In March of this year, we were first introduced to a little-known Buffalo real estate millionaire named Carl Paladino. He had just thrown his hat into the gubernatorial ring, and started his campaign by making a ridiculously hyperbolic comparison between Obamacare and 9/11. It was hard to imagine that this guy would last to the primary, let alone win the Republican nomination. Less than eight months later, we watched as he clutched a baseball bat in defeat, and vowed to return like a phoenix reborn. Carl, we hardly knew ye.
Let's go back to March: a pattern emerged quickly about Carl. He would say something highly controversial (the 9/11 remark), and then try to re-contextualize it, all the while skirting the line between apologizing and not backing down, despite criticism from all sides. He was a Tea Party candidate who didn't even have the support of many of the Tea Party leaders around the city. He maintained he was misunderstood and unfairly maligned, while others said he was a kook who was completely unfit for office.
The more we learned about Carl, the more fascinating his obliviousness to his gaffes seemed. He claimed to have no filter, but did he have no handlers? Was there no end to the copious controversies he was able to conjure, whether from his emailing habits or his ghost written stump speeches? Through and through, Carl remained decisively Carl. He admitted he had a love child with a former mistress. He thought it was funny to forward bestiality porn. He called Gov. Paterson a drug addict. He sent a man in a duck costume to stalk Andrew Cuomo. He said he wanted to house the poor in jails and teach them about personal hygiene. He badmouthed parts of NYC, and mailed stinky campaign brochures. Was this another politician, or a used car salesman trying to one-up himself with wacky attention-grabbing antics?
Against all the odds, he won the nomination. His mad-as-hell rhetoric struck a chord with Republicans in the state; compared to vanilla candidates such as Rick Lazio, Paladino's dynamic personality seemed practically seductive. He was emboldened by the victory; his speeches became angrier, and he used a baseball bat as his prime metaphor for his governing style. His photoshopping skills became transcendent. Then the press turned their attention toward his love child, and Carl ended up in a near-fight with Post reporter Fred Dicker, which was captured on video. Everything seemed to spiral out of control after that; throwaway comments about Andrew Cuomo's prowess left him looking childish and petty. He finally paid some attention to campaigning in NYC, and ended up staking the heart of his campaign with his comments about homosexuality.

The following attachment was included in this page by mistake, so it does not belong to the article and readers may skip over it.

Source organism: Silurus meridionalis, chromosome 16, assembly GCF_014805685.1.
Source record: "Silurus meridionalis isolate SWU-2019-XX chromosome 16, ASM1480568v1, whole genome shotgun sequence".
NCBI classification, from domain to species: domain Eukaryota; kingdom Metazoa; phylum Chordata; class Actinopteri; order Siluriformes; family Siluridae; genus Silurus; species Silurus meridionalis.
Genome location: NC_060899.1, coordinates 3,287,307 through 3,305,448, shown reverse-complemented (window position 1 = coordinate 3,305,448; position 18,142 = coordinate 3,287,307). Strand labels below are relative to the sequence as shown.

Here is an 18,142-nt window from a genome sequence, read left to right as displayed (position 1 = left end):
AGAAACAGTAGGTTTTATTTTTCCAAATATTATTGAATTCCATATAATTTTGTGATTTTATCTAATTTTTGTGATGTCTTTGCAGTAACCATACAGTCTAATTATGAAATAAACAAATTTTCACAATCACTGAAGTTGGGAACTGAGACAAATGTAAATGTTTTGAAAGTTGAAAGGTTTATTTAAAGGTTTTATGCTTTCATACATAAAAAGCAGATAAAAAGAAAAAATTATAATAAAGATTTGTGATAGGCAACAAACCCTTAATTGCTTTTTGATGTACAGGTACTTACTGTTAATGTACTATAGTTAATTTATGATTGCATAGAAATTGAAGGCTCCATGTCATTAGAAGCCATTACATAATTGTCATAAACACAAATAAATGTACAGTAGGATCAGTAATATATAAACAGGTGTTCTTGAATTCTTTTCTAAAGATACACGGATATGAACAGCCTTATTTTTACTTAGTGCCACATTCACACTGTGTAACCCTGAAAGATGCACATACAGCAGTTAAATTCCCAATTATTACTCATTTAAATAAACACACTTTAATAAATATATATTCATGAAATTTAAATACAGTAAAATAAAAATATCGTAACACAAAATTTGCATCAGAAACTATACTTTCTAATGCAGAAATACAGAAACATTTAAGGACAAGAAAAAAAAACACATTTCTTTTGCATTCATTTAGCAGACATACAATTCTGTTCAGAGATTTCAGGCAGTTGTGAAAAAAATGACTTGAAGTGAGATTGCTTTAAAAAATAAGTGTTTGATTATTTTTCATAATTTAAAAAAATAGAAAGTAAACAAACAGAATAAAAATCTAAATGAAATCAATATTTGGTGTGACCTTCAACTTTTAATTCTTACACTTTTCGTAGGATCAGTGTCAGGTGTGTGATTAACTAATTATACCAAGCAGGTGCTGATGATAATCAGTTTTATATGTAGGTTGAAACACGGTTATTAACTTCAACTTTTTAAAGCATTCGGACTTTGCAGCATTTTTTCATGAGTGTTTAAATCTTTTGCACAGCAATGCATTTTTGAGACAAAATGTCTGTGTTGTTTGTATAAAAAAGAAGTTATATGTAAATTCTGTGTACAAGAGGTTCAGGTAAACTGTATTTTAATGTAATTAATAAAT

By the time of the first and only gubernatorial debate, he was insignificant, ignored by the other, better rehearsed candidates, his controversial persona revealed as smoke-and-mirrors. Cuomo waltzed into the Governor's office, and was aided by Carl's foot-in-mouth disease. As Cuomo put it shortly before the election, "The more they talk, the better we look. You could not make this stuff up.” Paladino swore this would be his only political campaign, because as he puts it, "he's not a great campaigner." The Post certainly hopes he's gone for good, since they think he tainted other Republicans in the state: "Paladino was pounded like a railroad spike, losing by 30 points on a day that Republicans were making historic gains elsewhere in America. Fair to say he earned that loss. He came out swinging -- or, rather, slandering and smearing, especially Attorney General Andrew Cuomo. Rarely did he take an opportunity to make a policy point, nor did he ever miss one to issue an insult."
Carl refused to participate in a post-mortem news conference, his act of contrition. Maybe this just follows his pattern of behavior throughout the campaign. Perhaps he was as baffled by his concession speech, in which he said, "make no mistake: you have not heard the last of Carl Paladino," as everyone else was. “He watched video of his concession speech last night and figured there’s nothing more to say,” said campaign manager Michael Caputo. Might Carl run again for Mayor of Buffalo, or become a political pundit? There's something to be said for a man who was unafraid to speak his convictions, despite how mangled and misguided they came across. But public life never suited Carl. So let's hope if he does come back, it'll be as the editor of Hustler. As Larry Flynt put it, he does seem to have a "skilled eye for unusual views and acrobatics."